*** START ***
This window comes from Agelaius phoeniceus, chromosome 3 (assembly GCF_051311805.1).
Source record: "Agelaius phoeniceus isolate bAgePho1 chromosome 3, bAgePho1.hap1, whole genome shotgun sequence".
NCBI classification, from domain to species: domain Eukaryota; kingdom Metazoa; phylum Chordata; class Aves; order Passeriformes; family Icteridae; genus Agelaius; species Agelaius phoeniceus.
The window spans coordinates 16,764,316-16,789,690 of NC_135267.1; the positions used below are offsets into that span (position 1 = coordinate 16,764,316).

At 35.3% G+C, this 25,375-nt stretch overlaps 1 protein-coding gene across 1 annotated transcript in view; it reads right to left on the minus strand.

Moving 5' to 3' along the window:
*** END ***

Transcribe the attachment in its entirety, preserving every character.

This window comes from Agelaius phoeniceus, chromosome 3 (assembly GCF_051311805.1).
Source record: "Agelaius phoeniceus isolate bAgePho1 chromosome 3, bAgePho1.hap1, whole genome shotgun sequence".
NCBI classification, from domain to species: domain Eukaryota; kingdom Metazoa; phylum Chordata; class Aves; order Passeriformes; family Icteridae; genus Agelaius; species Agelaius phoeniceus.
The window spans coordinates 16,764,316-16,789,690 of NC_135267.1; the positions used below are offsets into that span (position 1 = coordinate 16,764,316).

At 35.3% G+C, this 25,375-nt stretch overlaps 1 protein-coding gene across 1 annotated transcript in view; it reads right to left on the minus strand.

Moving 5' to 3' along the window: